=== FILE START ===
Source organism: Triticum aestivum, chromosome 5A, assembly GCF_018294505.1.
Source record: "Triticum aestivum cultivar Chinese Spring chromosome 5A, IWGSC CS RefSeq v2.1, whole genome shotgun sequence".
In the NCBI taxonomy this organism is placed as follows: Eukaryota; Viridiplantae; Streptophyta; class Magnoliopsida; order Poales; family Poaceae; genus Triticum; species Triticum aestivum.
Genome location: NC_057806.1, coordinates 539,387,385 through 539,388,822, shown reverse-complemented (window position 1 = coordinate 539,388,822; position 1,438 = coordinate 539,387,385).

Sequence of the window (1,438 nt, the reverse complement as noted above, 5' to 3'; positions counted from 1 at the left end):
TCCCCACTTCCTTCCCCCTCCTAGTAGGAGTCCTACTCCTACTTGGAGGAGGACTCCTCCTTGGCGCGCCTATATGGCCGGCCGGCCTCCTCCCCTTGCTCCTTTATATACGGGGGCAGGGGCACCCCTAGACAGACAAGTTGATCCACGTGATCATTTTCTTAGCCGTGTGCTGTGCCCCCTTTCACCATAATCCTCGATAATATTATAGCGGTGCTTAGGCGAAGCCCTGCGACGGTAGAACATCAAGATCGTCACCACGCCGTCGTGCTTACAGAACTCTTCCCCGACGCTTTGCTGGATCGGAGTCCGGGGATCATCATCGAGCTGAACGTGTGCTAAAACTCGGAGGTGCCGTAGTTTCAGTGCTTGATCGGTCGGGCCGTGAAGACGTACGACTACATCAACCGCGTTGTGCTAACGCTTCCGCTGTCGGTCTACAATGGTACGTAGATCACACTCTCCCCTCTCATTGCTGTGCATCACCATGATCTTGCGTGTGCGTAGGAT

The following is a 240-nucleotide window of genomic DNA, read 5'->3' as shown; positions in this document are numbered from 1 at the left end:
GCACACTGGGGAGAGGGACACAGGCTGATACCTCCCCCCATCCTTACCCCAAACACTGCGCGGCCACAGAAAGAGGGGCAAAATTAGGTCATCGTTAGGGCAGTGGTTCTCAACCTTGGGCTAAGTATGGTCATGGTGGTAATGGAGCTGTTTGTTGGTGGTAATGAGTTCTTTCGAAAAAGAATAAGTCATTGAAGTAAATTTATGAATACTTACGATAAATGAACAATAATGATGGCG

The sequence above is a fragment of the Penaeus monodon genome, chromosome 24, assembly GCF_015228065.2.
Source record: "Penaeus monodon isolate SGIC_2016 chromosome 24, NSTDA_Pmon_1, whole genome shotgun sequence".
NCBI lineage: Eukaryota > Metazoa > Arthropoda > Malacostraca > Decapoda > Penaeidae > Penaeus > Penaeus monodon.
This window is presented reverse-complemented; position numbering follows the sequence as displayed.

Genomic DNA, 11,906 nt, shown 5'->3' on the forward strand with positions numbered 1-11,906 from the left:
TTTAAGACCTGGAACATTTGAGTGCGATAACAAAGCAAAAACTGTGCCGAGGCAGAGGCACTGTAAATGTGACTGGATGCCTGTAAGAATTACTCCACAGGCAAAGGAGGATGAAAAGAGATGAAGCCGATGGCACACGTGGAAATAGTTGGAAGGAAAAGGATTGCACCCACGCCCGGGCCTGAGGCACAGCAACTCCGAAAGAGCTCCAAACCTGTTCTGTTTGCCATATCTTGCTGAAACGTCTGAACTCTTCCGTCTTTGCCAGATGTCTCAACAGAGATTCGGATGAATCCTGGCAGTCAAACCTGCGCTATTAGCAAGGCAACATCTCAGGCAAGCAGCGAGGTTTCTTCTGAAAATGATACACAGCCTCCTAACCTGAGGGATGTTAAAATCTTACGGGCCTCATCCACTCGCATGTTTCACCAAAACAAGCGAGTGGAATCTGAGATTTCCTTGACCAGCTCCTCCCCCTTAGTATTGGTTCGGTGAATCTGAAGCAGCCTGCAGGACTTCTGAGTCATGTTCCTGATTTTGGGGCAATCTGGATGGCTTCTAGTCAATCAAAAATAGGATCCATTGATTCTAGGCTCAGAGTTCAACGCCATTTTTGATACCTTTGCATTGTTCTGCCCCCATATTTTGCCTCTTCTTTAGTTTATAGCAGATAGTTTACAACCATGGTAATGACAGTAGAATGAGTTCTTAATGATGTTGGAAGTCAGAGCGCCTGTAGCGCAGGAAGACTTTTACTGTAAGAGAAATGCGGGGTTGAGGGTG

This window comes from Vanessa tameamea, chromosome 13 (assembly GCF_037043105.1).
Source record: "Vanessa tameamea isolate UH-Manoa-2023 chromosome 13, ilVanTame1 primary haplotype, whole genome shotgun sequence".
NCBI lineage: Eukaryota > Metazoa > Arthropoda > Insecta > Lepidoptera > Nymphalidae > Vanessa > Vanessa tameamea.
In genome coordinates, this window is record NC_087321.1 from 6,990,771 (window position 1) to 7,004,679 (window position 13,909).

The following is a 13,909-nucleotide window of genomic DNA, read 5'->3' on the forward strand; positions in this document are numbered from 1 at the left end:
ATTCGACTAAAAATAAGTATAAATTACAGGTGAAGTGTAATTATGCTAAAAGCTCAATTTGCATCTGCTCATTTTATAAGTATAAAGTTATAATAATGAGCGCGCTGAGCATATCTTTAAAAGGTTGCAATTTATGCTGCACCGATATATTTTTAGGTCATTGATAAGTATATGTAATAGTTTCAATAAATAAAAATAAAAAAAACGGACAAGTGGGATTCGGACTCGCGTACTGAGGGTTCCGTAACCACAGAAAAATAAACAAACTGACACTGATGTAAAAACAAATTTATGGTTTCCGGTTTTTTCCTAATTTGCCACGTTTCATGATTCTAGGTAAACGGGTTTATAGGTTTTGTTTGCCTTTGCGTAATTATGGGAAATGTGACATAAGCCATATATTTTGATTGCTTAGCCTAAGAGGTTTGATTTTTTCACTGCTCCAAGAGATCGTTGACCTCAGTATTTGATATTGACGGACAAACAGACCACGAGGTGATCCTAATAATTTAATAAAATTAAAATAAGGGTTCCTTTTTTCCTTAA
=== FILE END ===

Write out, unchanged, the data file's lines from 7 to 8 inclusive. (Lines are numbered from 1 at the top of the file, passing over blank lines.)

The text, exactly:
The following is a 240-nucleotide window of genomic DNA, read 5'->3' as shown; positions in this document are numbered from 1 at the left end:
GCACACTGGGGAGAGGGACACAGGCTGATACCTCCCCCCATCCTTACCCCAAACACTGCGCGGCCACAGAAAGAGGGGCAAAATTAGGTCATCGTTAGGGCAGTGGTTCTCAACCTTGGGCTAAGTATGGTCATGGTGGTAATGGAGCTGTTTGTTGGTGGTAATGAGTTCTTTCGAAAAAGAATAAGTCATTGAAGTAAATTTATGAATACTTACGATAAATGAACAATAATGATGGCG